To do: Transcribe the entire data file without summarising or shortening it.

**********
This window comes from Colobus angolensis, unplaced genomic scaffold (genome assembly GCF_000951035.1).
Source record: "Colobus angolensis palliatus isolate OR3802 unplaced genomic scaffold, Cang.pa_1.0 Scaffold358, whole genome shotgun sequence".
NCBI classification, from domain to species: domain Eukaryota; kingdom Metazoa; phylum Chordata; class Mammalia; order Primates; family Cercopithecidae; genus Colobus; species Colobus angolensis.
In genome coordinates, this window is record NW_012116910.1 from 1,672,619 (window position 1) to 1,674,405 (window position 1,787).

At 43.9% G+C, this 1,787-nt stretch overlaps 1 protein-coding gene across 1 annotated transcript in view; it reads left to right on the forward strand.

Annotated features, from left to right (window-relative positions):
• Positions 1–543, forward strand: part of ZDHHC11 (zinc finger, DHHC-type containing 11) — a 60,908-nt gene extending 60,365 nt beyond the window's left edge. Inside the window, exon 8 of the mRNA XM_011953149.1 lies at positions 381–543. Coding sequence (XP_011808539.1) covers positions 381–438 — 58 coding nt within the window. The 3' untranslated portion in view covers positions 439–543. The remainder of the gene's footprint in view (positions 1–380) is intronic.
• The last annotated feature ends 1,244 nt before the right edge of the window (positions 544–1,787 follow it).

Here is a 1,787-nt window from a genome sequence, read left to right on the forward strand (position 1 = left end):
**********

This window comes from Colobus angolensis, unplaced genomic scaffold (genome assembly GCF_000951035.1).
Source record: "Colobus angolensis palliatus isolate OR3802 unplaced genomic scaffold, Cang.pa_1.0 Scaffold358, whole genome shotgun sequence".
NCBI classification, from domain to species: domain Eukaryota; kingdom Metazoa; phylum Chordata; class Mammalia; order Primates; family Cercopithecidae; genus Colobus; species Colobus angolensis.
In genome coordinates, this window is record NW_012116910.1 from 1,672,619 (window position 1) to 1,674,405 (window position 1,787).

At 43.9% G+C, this 1,787-nt stretch overlaps 1 protein-coding gene across 1 annotated transcript in view; it reads left to right on the forward strand.

Annotated features, from left to right (window-relative positions):
• Positions 1–543, forward strand: part of ZDHHC11 (zinc finger, DHHC-type containing 11) — a 60,908-nt gene extending 60,365 nt beyond the window's left edge. Inside the window, exon 8 of the mRNA XM_011953149.1 lies at positions 381–543. Coding sequence (XP_011808539.1) covers positions 381–438 — 58 coding nt within the window. The 3' untranslated portion in view covers positions 439–543. The remainder of the gene's footprint in view (positions 1–380) is intronic.
• The last annotated feature ends 1,244 nt before the right edge of the window (positions 544–1,787 follow it).

Here is a 1,787-nt window from a genome sequence, read left to right on the forward strand (position 1 = left end):